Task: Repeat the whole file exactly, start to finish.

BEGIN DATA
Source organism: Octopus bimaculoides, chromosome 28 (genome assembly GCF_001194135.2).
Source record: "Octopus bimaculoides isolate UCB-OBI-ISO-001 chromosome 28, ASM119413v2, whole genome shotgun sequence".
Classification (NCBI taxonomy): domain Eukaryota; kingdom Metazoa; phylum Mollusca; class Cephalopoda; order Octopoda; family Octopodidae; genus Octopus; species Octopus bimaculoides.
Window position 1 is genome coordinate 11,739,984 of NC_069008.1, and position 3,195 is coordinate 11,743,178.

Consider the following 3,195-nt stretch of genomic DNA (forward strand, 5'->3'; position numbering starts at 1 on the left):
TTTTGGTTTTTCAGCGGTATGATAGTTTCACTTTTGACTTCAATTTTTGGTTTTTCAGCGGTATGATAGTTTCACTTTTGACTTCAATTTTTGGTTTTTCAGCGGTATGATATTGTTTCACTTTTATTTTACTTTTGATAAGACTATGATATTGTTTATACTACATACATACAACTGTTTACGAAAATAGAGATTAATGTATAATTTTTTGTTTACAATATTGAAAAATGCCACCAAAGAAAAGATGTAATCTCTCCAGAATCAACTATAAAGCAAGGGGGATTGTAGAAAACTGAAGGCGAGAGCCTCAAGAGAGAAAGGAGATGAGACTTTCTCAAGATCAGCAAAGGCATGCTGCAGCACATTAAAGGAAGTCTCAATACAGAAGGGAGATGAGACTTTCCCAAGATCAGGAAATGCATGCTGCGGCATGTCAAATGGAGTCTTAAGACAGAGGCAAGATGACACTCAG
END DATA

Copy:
Source organism: Octopus bimaculoides, chromosome 28 (genome assembly GCF_001194135.2).
Source record: "Octopus bimaculoides isolate UCB-OBI-ISO-001 chromosome 28, ASM119413v2, whole genome shotgun sequence".
Classification (NCBI taxonomy): domain Eukaryota; kingdom Metazoa; phylum Mollusca; class Cephalopoda; order Octopoda; family Octopodidae; genus Octopus; species Octopus bimaculoides.
Window position 1 is genome coordinate 11,739,984 of NC_069008.1, and position 3,195 is coordinate 11,743,178.

Consider the following 3,195-nt stretch of genomic DNA (forward strand, 5'->3'; position numbering starts at 1 on the left):
TTTTGGTTTTTCAGCGGTATGATAGTTTCACTTTTGACTTCAATTTTTGGTTTTTCAGCGGTATGATAGTTTCACTTTTGACTTCAATTTTTGGTTTTTCAGCGGTATGATATTGTTTCACTTTTATTTTACTTTTGATAAGACTATGATATTGTTTATACTACATACATACAACTGTTTACGAAAATAGAGATTAATGTATAATTTTTTGTTTACAATATTGAAAAATGCCACCAAAGAAAAGATGTAATCTCTCCAGAATCAACTATAAAGCAAGGGGGATTGTAGAAAACTGAAGGCGAGAGCCTCAAGAGAGAAAGGAGATGAGACTTTCTCAAGATCAGCAAAGGCATGCTGCAGCACATTAAAGGAAGTCTCAATACAGAAGGGAGATGAGACTTTCCCAAGATCAGGAAATGCATGCTGCGGCATGTCAAATGGAGTCTTAAGACAGAGGCAAGATGACACTCAG